Estate planning for artists. Do any of the following apply to you?

  • Do you create art as a hobby? While you might not be making money from your art, your work might nonetheless have value either later in your life or after you die. For that reason, it’s important that you keep good records. Document as many details as possible.
  • Have you been selling your work without making a lot of money? If you sell your art for any amount of money, you are deriving an economic benefit. Therefore, anything left in your estate when you die will likely have value, even if it’s just sentimental.
  • Are you actively selling your work?  If so, you need a plan for what happens to any artwork included in your estate when you die. But you also need to make sure any income is accurately accounted for. 

Your Artwork Has Value. 

Whether you are making a lot of money or no money at all, understand that your artwork has value. It should be treated as you would treat any other asset, such as bank and brokerage accounts and real property. And, depending on the nature of your art, consider having it appraised.  Also depending on the value, as an artist, you might have either a federal or state estate tax issue. To pay any tax owed on your estate at the time of your death, your beneficiaries might have to sell some or all the artwork. You are an artist. Therefore, estate planning for artists should be taken seriously.

Registration is Mandatory for Filing a Lawsuit.

Many artists choose to buy into the misleading idea that you have a copyright the moment you create your work. Perhaps, theoretically, that’s true. That said, don’t be lulled into thinking there is nothing more to do. Real copyright protection comes from registering your work with the United States Copyright Office. In fact, if during your lifetime you ever need to sue for copyright infringement, registration is a prerequisite. Likewise, if your beneficiaries need to defend your rights, a registration would be needed.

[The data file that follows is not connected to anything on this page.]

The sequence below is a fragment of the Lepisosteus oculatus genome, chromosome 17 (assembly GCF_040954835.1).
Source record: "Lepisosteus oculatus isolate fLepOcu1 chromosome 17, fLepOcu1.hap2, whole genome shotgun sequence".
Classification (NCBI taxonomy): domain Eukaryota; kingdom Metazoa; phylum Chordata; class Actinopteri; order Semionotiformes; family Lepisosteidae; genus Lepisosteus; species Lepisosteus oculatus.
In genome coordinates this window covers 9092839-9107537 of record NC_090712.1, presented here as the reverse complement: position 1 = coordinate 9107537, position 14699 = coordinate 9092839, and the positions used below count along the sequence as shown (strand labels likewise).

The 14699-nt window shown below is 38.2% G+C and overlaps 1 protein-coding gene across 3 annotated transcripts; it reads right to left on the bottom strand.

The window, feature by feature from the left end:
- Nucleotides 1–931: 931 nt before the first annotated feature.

Make it Easy for Your Beneficiaries.

Here are some things you might consider doing now, which will make life easier for your beneficiaries when you die:

  1. Register your valuable creative content. You can do it yourself or hire a lawyer.
  2. Keep documentation and other records updated.
  3. Make sure all pieces of artwork are accounted for.
  4. If you license your work, make sure you have enforceable agreements.
  5. Make sure all agreements relating to your work are easily accessible.
  6. Make sure you have income statements accounting for all sales.
  7. If after you die, you want your artwork to be distributed to certain individuals and/or organizations, make sure that information is known.
  8. The best way to ensure your artwork and other assets get into the right hands is through a well-drafted estate plan.

Skip to content